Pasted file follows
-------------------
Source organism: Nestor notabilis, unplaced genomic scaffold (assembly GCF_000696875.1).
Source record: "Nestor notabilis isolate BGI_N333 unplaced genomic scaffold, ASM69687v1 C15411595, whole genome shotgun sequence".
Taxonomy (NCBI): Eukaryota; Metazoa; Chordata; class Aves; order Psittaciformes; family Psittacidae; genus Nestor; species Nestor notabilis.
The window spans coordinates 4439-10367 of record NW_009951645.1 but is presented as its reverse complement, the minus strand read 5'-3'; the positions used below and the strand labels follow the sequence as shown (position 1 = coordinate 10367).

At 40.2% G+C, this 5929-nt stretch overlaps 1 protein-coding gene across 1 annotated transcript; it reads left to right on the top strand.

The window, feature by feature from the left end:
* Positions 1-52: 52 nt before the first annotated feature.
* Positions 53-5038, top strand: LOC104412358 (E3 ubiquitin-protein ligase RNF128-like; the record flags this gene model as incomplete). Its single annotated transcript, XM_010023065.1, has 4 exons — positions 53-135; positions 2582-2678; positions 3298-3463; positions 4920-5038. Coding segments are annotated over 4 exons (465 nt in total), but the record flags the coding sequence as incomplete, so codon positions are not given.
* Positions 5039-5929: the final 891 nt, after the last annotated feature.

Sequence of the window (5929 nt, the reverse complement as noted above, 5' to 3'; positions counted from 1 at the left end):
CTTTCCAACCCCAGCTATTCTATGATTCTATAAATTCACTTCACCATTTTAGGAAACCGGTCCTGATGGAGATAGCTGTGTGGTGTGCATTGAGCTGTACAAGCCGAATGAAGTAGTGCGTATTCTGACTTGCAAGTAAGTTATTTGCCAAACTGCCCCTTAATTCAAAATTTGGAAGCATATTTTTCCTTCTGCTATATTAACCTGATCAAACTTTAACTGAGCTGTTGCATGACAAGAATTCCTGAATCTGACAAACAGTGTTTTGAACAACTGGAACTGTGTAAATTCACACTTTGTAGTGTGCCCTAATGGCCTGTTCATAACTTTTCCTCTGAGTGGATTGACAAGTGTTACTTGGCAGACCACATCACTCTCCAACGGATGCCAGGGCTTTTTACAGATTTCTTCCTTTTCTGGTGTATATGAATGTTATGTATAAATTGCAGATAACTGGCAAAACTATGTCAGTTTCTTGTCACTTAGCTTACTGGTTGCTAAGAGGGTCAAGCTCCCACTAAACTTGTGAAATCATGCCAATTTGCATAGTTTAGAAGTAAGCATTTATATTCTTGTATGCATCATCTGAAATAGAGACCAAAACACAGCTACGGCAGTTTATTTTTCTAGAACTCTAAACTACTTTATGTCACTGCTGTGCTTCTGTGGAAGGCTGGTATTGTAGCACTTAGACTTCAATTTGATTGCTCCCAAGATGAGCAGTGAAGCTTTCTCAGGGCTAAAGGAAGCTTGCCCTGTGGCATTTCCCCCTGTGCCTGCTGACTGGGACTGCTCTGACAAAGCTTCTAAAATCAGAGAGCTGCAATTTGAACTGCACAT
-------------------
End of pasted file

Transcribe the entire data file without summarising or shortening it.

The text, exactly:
Source organism: Nestor notabilis, unplaced genomic scaffold (assembly GCF_000696875.1).
Source record: "Nestor notabilis isolate BGI_N333 unplaced genomic scaffold, ASM69687v1 C15411595, whole genome shotgun sequence".
Taxonomy (NCBI): Eukaryota; Metazoa; Chordata; class Aves; order Psittaciformes; family Psittacidae; genus Nestor; species Nestor notabilis.
The window spans coordinates 4439-10367 of record NW_009951645.1 but is presented as its reverse complement, the minus strand read 5'-3'; the positions used below and the strand labels follow the sequence as shown (position 1 = coordinate 10367).

At 40.2% G+C, this 5929-nt stretch overlaps 1 protein-coding gene across 1 annotated transcript; it reads left to right on the top strand.

The window, feature by feature from the left end:
* Positions 1-52: 52 nt before the first annotated feature.
* Positions 53-5038, top strand: LOC104412358 (E3 ubiquitin-protein ligase RNF128-like; the record flags this gene model as incomplete). Its single annotated transcript, XM_010023065.1, has 4 exons — positions 53-135; positions 2582-2678; positions 3298-3463; positions 4920-5038. Coding segments are annotated over 4 exons (465 nt in total), but the record flags the coding sequence as incomplete, so codon positions are not given.
* Positions 5039-5929: the final 891 nt, after the last annotated feature.

Sequence of the window (5929 nt, the reverse complement as noted above, 5' to 3'; positions counted from 1 at the left end):
CTTTCCAACCCCAGCTATTCTATGATTCTATAAATTCACTTCACCATTTTAGGAAACCGGTCCTGATGGAGATAGCTGTGTGGTGTGCATTGAGCTGTACAAGCCGAATGAAGTAGTGCGTATTCTGACTTGCAAGTAAGTTATTTGCCAAACTGCCCCTTAATTCAAAATTTGGAAGCATATTTTTCCTTCTGCTATATTAACCTGATCAAACTTTAACTGAGCTGTTGCATGACAAGAATTCCTGAATCTGACAAACAGTGTTTTGAACAACTGGAACTGTGTAAATTCACACTTTGTAGTGTGCCCTAATGGCCTGTTCATAACTTTTCCTCTGAGTGGATTGACAAGTGTTACTTGGCAGACCACATCACTCTCCAACGGATGCCAGGGCTTTTTACAGATTTCTTCCTTTTCTGGTGTATATGAATGTTATGTATAAATTGCAGATAACTGGCAAAACTATGTCAGTTTCTTGTCACTTAGCTTACTGGTTGCTAAGAGGGTCAAGCTCCCACTAAACTTGTGAAATCATGCCAATTTGCATAGTTTAGAAGTAAGCATTTATATTCTTGTATGCATCATCTGAAATAGAGACCAAAACACAGCTACGGCAGTTTATTTTTCTAGAACTCTAAACTACTTTATGTCACTGCTGTGCTTCTGTGGAAGGCTGGTATTGTAGCACTTAGACTTCAATTTGATTGCTCCCAAGATGAGCAGTGAAGCTTTCTCAGGGCTAAAGGAAGCTTGCCCTGTGGCATTTCCCCCTGTGCCTGCTGACTGGGACTGCTCTGACAAAGCTTCTAAAATCAGAGAGCTGCAATTTGAACTGCACAT